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Fandom PopWrapped | Fandom

Wizard Barristers Complete Series Review

Aedan Juvet | PopWrapped Author

Aedan Juvet

Senior Staff Writer
@AedanJuvet
03/04/2016 7:36 am
PopWrapped | Fandom
Wizard Barristers Complete Series Review | wizard barristers
Media Courtesy of sentai

Anime: Wizard Barristers

Released By: Sentai Filmworks

Release Date: March 1st, 2016

Retail Price $69.98

wizard barristers sentai filmworks

When you hear the name Wizard Barristers, you may assume it’s a comedy about magic and law, but the anime by the same name isn’t what you’d anticipate. In the world of Wizard Barristers, magic is known by the public – integrating a structuralized law practice for anyone involving mystic matters. When laws that contain magic are committed, it’s up to the Police Department’s deadly special force unit (Section 1) to enforce the particular policies and rules. However, the main focus is those select individuals who act as mystic lawyers in some of their cities most controversial cases. The law practitioners are known as Benmashi (Wizard Barristers) and they can find themselves representing those who are guilty – or those who are certainly guilty.  

Cecil Sudo is the anime series main protagonist, and at a young 17 Cecil is brought on as the youngest Benmashi in the history of the “Butterfly Law.” She is introduced rather quickly as our series goofy character, hoping to impress her peers while feeling out of place. On the first day, she is late from dealing with a mystical attack (which also takes the shape of robots – just go with it…) Arriving late but showing individual strength intrigues the other girls enough to see what Cecil is all about. There are quite a few girls that work in the Butterfly Law Firm, but mostly are shown to be either in support or disapproval of Cecil. As the plot progresses, the girls begin to develop a respect for the young Barrister, but magic becomes a large part in people’s relationship with Cecil. It can definitely be noted that the series does take a carefree approach from time to time, but aside from the banter the plot does walk a line that reminds viewers of the high stakes behind the cases. 

Initially I didn’t enjoy the character of Sudo, feeling a little too cliché as a naïve central character, but she does have moments early on that exhibit her as a formidable opponent or a strong ally. She’s subjected to fanservice moments where her sexual desires are brought up in a yuri-esque way, but thankfully it doesn’t drive the plot of Wizard Barristers. I came to appreciate that she found the best in people, and her instincts seemed strong enough to guide her down the right path in most cases. When it came down to the wire, Cecil wasn’t afraid to put herself in harms way to prove what she believed in, and the courage alone was a redeeming trait to gain focus on the “amateur” Barrister. Seeing the purple-haired strange teenager add a tougher side to the typical character made her a decent take on the innocent female protagonist needing protection. Also, points for Cecil for calling one of her smitten colleagues “thirsty.” (Anime and pop culture unite in this moment) Even with her redeeming qualities, she also managed to frustrate me by over indulging in her abilities, and doubting some important people that have their own strengths.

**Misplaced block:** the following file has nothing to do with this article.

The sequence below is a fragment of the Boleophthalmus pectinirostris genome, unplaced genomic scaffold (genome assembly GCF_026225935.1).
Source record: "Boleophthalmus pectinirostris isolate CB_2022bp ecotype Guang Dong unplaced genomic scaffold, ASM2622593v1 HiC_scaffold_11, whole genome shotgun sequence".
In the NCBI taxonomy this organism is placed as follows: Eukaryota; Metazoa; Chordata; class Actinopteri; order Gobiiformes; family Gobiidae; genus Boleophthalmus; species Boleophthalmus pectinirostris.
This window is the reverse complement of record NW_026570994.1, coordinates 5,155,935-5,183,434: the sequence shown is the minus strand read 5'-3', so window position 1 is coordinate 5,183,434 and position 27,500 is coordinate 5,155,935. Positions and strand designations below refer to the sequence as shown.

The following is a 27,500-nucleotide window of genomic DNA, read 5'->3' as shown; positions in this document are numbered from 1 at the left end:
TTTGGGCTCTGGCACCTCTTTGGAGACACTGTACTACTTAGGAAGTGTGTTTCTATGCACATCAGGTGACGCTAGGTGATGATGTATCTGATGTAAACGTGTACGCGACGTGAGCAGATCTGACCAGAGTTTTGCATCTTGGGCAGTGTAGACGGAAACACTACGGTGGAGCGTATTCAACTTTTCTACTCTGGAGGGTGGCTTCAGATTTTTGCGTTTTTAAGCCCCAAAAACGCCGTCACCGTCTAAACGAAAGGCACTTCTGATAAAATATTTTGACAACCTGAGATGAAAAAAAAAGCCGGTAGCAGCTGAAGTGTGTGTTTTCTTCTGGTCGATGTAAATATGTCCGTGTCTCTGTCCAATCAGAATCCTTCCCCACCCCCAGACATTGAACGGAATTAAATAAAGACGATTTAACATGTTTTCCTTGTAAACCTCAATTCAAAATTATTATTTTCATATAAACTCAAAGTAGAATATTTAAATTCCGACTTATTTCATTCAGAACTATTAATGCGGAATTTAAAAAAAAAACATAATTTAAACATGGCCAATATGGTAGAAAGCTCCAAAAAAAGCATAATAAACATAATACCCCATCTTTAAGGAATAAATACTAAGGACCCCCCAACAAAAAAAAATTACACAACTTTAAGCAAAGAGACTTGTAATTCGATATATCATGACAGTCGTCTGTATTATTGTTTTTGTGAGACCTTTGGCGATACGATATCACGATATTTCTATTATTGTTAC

The crimes that were committed were almost always taken in a serious direction – sometimes just involving the insane and hateful killing in cold blood. It becomes a procedural from time to time, with Cecil and company taking on a case, and taking initiative to visit the accused and determine the truth. If you mixed Veronica Mars, a mecha, and a mystical version of law and order, you would have the essence of Wizard Barristers. Sometimes the different portions of plot can run wild, and in moments it works – but not 100% of the time. Episode 5 is a good example of the series in some of its finer movements, bringing drama, comedy, and an emotional interest to the episodic story in the course of 12 episodes. At it’s best, the series wasn’t exactly perfect… but better than your average law-focused plot. 

The animation is a tougher situation to describe because there were moments where I loved the animation style, and others that were generally confusing. The art and surroundings were essential to my interest in Wizard Barristers. A majority of the main characters’ animation was the weakest contribution from the anime, but supporting characters and the art that involved nature, structures, and horror hints were some of the most memorable things seen in the unique anime. The mecha infused magic lost me when the battles began to occur, which had a sense of irony seeing as how much a role it played in the plot. The English dub cast gave no reason to complain, and I couldn’t pinpoint one character who felt out of place in terms of audio. Wizard Barristers may have been an anime that dealt with multiple things I wouldn’t usually enjoy, but the spotlight on characters relationships and criminals gave me a reason to care about what would happen next. Wizard Barristers is available now on DVD and Blu-ray, so make sure to check it out! 

Overall Score: 6.5/10

Aedan’s Final Thoughts: 

-Cecil was an interesting and polarizing lead character to have in the drivers seat. 

-Some of the villainous male characters could have had larger roles, but the large group made it difficult to focus on one more than another. 

-I will give the series credit for blending a few themes that could translate as boring, and making them a little more enjoyable. 


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